Royals Q&A: Is acquiring Chase Utley a realistic option?

05/06/2013 10:40 AM

05/20/2014 10:43 AM

It’s quite an afternoon matinee today that wraps up what has already been a successful homestand for the Royals. They are 6-2 as they head into this rematch from opening day:

It’s James Shields against Chicago left-hander Chris Sale at 1:10 p.m. at Kauffman Stadium. Sale won a true pitcher’s duel, 1-0, when the two squared off on April 1 in Chicago.

The Royals carry a 17-10 record into the game, which can be seen on Fox Sports Kansas City. And as Rustin Dodd points out in this morning’s paper, that puts them seven games over .500 for the first time since May 7, 2009.

My mega-talented young colleague further observes that a victory today would put them eight games over .500 for the first time since Sept. 22, 2003. Here’s the link to his story:

So, yes, I know you’ve got questions. Let’s get to it:

@jshwtk11: @Buster_ESPN keeps making noise about the #Royals potentially acquiring chase utley. Is he on to something?

If you’re asking whether I’ve heard anything more than speculation: No, I haven’t. But if you’re looking for possible matches, it’s not unreasonable — at least on the surface, which is what I think Buster Olney is suggesting.

Utley is in his last year before free agency and, therefore, projects as a likely rent-a-player candidate if the Phillies, as they seem to be doing, play their way out of contention. And, yes, the Royals could use Chase Utley.

Now the obstacles, and they’re considerable. First, he’s making $15 million. That means roughly $5 million to get him just prior to the July 31 non-waiver trading deadline.

Personally, I don’t think that’s a deal-breaker. I think the Royals, if they’re in contention in late July, will try to add a significant piece. I also think owner David Glass would sign off on a major short-term expenditure.

The bigger problems are (1) Utley can block trades to 21 teams (including, presumably, the Royals); (2) several contenders are likely to show interest, which means (3) getting him will likely require something of real value.

Chew that over. Would/should the Royals add $5 million in payroll and trade a top prospect or two for two months of Utley? You can bet the Phillies will be asking for Yordano Ventura, Kyle Zimmer or someone similar.

I’m not sure they’d be willing to do that.

@crazyroyalsfan: what are people within the organization saying about Chris Dwyer so far this season? It's early but his numbers are solid.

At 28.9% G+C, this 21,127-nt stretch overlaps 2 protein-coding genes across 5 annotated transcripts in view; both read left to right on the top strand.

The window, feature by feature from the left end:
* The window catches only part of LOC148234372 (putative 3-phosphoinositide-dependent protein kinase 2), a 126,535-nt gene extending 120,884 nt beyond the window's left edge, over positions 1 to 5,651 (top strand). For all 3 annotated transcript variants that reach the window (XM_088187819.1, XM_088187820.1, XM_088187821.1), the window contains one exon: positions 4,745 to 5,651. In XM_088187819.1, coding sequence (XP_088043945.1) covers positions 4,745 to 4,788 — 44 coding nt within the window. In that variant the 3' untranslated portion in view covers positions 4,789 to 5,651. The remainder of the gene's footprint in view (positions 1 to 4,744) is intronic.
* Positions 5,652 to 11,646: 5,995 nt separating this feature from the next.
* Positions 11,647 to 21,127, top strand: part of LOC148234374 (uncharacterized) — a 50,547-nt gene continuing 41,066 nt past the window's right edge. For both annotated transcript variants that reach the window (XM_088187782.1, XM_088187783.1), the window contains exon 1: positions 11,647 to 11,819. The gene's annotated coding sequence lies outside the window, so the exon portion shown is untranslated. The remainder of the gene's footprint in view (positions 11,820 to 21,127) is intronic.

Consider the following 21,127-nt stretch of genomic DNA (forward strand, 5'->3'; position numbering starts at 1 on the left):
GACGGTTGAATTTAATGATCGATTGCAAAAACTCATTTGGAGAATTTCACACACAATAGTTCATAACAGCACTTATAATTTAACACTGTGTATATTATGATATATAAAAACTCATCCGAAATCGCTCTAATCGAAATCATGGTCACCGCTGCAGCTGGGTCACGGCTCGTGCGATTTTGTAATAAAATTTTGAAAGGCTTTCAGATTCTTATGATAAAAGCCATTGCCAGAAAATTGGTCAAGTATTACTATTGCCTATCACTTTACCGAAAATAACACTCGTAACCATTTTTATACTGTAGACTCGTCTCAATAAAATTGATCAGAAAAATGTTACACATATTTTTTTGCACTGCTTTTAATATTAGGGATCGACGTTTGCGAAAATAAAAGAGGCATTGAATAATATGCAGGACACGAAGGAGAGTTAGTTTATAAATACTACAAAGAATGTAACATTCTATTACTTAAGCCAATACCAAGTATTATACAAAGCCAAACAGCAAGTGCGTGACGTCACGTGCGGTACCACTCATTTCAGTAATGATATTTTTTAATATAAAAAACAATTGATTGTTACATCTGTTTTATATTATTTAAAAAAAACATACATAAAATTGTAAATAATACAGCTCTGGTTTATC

They’ve been understandably encouraged. He threw 61/3scoreless innings Sunday for Class AAA Omaha in getting a no-decision over Memphis, which lowered his ERA to 2.13 through six starts.

Dwyer is quickly reestablishing himself as a top prospect after two very disappointing seasons. Remember to follow Pete Grathoff’s daily minor-league updates on our Ball Star blog.

@jdplantinga: Understanding that Mendoza has had to deal with irregular starts, how short is the rope until Chen takes the 5 spot?

I don’t sense the Royals are close to making such a switch. My guess is Luis Mendoza is probably safe in the rotation through May.

Also, Bruce Chen would need to be stretched out. He’d probably require three starts to get up to the typical 100-pitch zone desired from starters. The stretch-out procedure taxes the bullpen.

@HuskerInsanity: Are you surprised all these weather postponements haven’t affected the team?

I think it has affected the Royals, primarily in terms of their run production. I think cold weather and an irregular schedule affects hitters far more than pitchers.

I expect the lineup to be more productive once the weather warms a bit and they get into a regular daily routine.

Conversely, I think the rotation has benefited somewhat because those same factors are affecting the hitters on opposing teams.

@topcitycowboys: what do you expect to happen with Duffy and Paulino if everyone is healthy when they come back? Omaha for both?

Felipe Paulino is out of options, so once he starts his formal minor-league rehab assignment, he can only be kept in the minors for 30 days.

Danny Duffy will be on the same 30-day rehab clock, but he has options remaining. That means he can simply be optioned to the minors when that clock expires if there is no spot for him on the big-league club.

Trainer Nick Kenney recently said both pitchers are on track to be ready to pitch five or six innings on the one-year anniversary of their Tommy John surgery. That’s June 13 for Duffy, and July 3 for Paulino.

That doesn’t mean five or six innings in the majors. But it’s probably a reasonable soft target date for the start of their minor-league rehab assignments.

@revzhoward: with hochevar being so dominant thus far and Mendoza struggling, how long before Hoch gets a start?

I don’t see Luke Hochevar moving into the rotation anytime soon, but I think his responsibilities in the bullpen could increase if he continues to pitch effectively.

I could easily see him pushing his way into the seventh-inning mix with Aaron Crow and Tim Collins.

@kc571: the team is winning. Should I be concerned that most of the wins have been comebacks? How about more dominating wins?